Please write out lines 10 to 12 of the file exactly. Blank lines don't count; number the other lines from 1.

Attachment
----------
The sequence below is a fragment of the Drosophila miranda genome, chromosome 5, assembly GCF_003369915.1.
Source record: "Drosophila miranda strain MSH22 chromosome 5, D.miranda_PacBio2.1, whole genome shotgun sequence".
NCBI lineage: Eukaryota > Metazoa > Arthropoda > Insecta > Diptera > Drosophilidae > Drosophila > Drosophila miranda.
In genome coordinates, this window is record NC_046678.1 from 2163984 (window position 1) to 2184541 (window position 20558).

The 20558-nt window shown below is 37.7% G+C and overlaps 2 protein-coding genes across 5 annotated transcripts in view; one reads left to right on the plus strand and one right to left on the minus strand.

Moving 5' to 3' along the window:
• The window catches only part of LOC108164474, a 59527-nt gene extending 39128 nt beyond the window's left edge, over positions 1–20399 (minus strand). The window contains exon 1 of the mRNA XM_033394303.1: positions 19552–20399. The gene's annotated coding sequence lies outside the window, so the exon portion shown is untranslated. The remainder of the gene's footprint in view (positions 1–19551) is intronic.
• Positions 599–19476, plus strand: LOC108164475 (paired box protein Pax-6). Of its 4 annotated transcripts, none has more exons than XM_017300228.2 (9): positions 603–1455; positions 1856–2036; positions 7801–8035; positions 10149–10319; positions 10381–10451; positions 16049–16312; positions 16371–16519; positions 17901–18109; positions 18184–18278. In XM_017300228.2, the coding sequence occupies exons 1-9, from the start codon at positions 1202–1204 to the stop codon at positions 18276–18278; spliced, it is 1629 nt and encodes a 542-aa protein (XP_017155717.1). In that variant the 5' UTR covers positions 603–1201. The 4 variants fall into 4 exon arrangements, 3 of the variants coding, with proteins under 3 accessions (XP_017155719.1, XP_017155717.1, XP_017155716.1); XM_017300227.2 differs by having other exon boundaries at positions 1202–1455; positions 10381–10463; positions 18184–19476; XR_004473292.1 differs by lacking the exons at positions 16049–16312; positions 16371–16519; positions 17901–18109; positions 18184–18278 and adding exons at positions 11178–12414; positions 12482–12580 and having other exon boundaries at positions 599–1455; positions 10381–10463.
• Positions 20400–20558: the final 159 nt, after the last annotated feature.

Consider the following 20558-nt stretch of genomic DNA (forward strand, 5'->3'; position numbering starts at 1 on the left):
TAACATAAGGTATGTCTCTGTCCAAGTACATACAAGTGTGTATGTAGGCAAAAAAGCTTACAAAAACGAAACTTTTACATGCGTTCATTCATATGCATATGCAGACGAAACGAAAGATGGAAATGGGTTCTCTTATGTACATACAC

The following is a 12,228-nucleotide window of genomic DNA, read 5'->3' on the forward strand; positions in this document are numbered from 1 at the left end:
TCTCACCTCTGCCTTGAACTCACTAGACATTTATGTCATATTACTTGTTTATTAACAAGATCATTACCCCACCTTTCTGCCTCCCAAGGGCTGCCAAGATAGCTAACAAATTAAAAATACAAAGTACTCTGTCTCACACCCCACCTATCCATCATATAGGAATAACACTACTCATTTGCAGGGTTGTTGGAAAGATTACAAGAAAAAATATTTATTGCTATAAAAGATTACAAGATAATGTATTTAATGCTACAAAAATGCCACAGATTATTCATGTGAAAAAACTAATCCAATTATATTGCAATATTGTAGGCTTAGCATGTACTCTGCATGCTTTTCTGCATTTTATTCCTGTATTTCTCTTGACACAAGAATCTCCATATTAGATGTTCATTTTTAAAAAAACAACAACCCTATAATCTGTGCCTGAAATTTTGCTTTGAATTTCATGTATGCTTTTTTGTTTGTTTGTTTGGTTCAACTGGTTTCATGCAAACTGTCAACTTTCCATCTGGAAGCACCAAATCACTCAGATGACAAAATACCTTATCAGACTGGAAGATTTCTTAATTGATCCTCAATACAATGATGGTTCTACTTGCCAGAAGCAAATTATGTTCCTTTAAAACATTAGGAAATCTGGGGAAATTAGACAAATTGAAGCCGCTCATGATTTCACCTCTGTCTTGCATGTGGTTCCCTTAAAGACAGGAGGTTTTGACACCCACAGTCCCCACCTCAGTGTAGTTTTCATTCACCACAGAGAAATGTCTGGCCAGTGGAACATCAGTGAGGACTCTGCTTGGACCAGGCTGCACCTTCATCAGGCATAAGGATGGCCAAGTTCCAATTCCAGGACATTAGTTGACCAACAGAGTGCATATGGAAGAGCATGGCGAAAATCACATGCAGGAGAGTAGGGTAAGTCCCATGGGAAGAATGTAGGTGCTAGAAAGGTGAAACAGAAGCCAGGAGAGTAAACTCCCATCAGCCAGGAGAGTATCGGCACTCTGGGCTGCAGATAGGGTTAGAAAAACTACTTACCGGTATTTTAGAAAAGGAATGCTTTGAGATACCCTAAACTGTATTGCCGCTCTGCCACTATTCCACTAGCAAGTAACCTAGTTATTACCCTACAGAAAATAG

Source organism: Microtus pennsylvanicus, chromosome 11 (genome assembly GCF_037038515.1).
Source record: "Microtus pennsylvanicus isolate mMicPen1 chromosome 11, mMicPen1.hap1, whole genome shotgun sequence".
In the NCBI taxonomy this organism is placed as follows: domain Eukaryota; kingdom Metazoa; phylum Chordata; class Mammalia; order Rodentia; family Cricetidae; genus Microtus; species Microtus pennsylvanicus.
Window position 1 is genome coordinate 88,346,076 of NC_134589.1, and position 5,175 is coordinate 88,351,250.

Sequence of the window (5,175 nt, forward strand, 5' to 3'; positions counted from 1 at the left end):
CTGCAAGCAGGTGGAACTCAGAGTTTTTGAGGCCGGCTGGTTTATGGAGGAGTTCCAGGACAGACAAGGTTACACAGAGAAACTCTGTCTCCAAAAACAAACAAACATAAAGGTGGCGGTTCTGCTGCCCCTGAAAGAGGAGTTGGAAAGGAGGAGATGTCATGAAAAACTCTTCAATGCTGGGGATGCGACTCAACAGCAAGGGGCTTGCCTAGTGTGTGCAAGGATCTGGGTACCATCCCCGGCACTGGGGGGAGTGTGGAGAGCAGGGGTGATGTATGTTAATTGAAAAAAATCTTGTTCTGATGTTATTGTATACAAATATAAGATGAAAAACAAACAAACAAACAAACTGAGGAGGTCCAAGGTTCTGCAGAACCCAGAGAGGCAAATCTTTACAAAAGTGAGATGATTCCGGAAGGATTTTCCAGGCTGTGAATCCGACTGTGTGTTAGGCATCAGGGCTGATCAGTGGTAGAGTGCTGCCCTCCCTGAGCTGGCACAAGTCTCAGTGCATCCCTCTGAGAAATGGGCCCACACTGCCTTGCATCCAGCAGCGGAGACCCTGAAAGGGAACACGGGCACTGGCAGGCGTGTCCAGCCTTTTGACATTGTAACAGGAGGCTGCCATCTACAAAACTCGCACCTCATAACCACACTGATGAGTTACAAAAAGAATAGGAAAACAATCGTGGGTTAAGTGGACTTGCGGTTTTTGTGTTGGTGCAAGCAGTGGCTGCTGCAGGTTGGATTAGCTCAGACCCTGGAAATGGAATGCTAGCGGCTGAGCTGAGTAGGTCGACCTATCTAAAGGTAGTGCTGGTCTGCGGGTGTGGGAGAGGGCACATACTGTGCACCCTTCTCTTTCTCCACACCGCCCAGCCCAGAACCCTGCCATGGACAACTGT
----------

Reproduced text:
Consider the following 20558-nt stretch of genomic DNA (forward strand, 5'->3'; position numbering starts at 1 on the left):
TAACATAAGGTATGTCTCTGTCCAAGTACATACAAGTGTGTATGTAGGCAAAAAAGCTTACAAAAACGAAACTTTTACATGCGTTCATTCATATGCATATGCAGACGAAACGAAAGATGGAAATGGGTTCTCTTATGTACATACAC

The following is a 12,228-nucleotide window of genomic DNA, read 5'->3' on the forward strand; positions in this document are numbered from 1 at the left end: